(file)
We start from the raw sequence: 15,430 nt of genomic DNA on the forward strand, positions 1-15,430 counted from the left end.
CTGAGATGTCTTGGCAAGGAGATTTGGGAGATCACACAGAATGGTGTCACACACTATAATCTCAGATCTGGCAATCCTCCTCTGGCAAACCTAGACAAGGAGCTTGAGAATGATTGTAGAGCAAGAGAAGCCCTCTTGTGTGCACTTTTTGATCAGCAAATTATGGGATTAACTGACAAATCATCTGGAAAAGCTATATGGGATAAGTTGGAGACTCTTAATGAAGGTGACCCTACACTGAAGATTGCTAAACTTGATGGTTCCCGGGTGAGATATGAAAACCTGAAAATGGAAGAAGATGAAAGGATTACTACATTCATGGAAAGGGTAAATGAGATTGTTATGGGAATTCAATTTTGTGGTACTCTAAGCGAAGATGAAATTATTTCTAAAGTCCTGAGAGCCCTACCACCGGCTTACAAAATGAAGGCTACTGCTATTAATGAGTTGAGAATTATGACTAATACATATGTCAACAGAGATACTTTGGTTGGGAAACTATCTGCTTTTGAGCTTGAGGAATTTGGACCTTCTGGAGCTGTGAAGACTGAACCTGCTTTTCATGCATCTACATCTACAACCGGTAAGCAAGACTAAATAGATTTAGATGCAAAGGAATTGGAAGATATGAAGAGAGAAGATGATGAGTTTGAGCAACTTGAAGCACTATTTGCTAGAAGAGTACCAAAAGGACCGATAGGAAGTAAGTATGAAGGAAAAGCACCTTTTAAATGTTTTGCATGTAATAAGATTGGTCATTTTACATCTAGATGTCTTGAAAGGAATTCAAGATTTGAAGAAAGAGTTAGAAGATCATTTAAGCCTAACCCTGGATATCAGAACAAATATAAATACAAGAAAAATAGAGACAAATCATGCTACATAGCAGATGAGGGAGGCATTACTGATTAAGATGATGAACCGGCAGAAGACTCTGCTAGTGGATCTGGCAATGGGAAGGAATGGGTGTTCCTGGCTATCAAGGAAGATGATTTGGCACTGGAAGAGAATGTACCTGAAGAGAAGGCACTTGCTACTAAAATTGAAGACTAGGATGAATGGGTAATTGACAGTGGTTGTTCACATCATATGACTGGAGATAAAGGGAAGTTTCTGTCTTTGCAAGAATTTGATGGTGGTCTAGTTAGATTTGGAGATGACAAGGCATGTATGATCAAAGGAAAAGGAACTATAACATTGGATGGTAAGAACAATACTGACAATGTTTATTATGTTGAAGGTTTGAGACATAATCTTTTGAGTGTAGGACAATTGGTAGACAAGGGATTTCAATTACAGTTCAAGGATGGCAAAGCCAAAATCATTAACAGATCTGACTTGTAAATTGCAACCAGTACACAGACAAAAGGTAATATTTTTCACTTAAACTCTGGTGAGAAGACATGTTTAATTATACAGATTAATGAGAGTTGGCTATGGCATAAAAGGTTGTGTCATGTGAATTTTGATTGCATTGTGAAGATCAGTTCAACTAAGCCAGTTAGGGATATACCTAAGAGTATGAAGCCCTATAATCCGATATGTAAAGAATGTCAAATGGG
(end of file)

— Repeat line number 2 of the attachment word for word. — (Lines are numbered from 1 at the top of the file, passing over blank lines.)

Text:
CTGAGATGTCTTGGCAAGGAGATTTGGGAGATCACACAGAATGGTGTCACACACTATAATCTCAGATCTGGCAATCCTCCTCTGGCAAACCTAGACAAGGAGCTTGAGAATGATTGTAGAGCAAGAGAAGCCCTCTTGTGTGCACTTTTTGATCAGCAAATTATGGGATTAACTGACAAATCATCTGGAAAAGCTATATGGGATAAGTTGGAGACTCTTAATGAAGGTGACCCTACACTGAAGATTGCTAAACTTGATGGTTCCCGGGTGAGATATGAAAACCTGAAAATGGAAGAAGATGAAAGGATTACTACATTCATGGAAAGGGTAAATGAGATTGTTATGGGAATTCAATTTTGTGGTACTCTAAGCGAAGATGAAATTATTTCTAAAGTCCTGAGAGCCCTACCACCGGCTTACAAAATGAAGGCTACTGCTATTAATGAGTTGAGAATTATGACTAATACATATGTCAACAGAGATACTTTGGTTGGGAAACTATCTGCTTTTGAGCTTGAGGAATTTGGACCTTCTGGAGCTGTGAAGACTGAACCTGCTTTTCATGCATCTACATCTACAACCGGTAAGCAAGACTAAATAGATTTAGATGCAAAGGAATTGGAAGATATGAAGAGAGAAGATGATGAGTTTGAGCAACTTGAAGCACTATTTGCTAGAAGAGTACCAAAAGGACCGATAGGAAGTAAGTATGAAGGAAAAGCACCTTTTAAATGTTTTGCATGTAATAAGATTGGTCATTTTACATCTAGATGTCTTGAAAGGAATTCAAGATTTGAAGAAAGAGTTAGAAGATCATTTAAGCCTAACCCTGGATATCAGAACAAATATAAATACAAGAAAAATAGAGACAAATCATGCTACATAGCAGATGAGGGAGGCATTACTGATTAAGATGATGAACCGGCAGAAGACTCTGCTAGTGGATCTGGCAATGGGAAGGAATGGGTGTTCCTGGCTATCAAGGAAGATGATTTGGCACTGGAAGAGAATGTACCTGAAGAGAAGGCACTTGCTACTAAAATTGAAGACTAGGATGAATGGGTAATTGACAGTGGTTGTTCACATCATATGACTGGAGATAAAGGGAAGTTTCTGTCTTTGCAAGAATTTGATGGTGGTCTAGTTAGATTTGGAGATGACAAGGCATGTATGATCAAAGGAAAAGGAACTATAACATTGGATGGTAAGAACAATACTGACAATGTTTATTATGTTGAAGGTTTGAGACATAATCTTTTGAGTGTAGGACAATTGGTAGACAAGGGATTTCAATTACAGTTCAAGGATGGCAAAGCCAAAATCATTAACAGATCTGACTTGTAAATTGCAACCAGTACACAGACAAAAGGTAATATTTTTCACTTAAACTCTGGTGAGAAGACATGTTTAATTATACAGATTAATGAGAGTTGGCTATGGCATAAAAGGTTGTGTCATGTGAATTTTGATTGCATTGTGAAGATCAGTTCAACTAAGCCAGTTAGGGATATACCTAAGAGTATGAAGCCCTATAATCCGATATGTAAAGAATGTCAAATGGG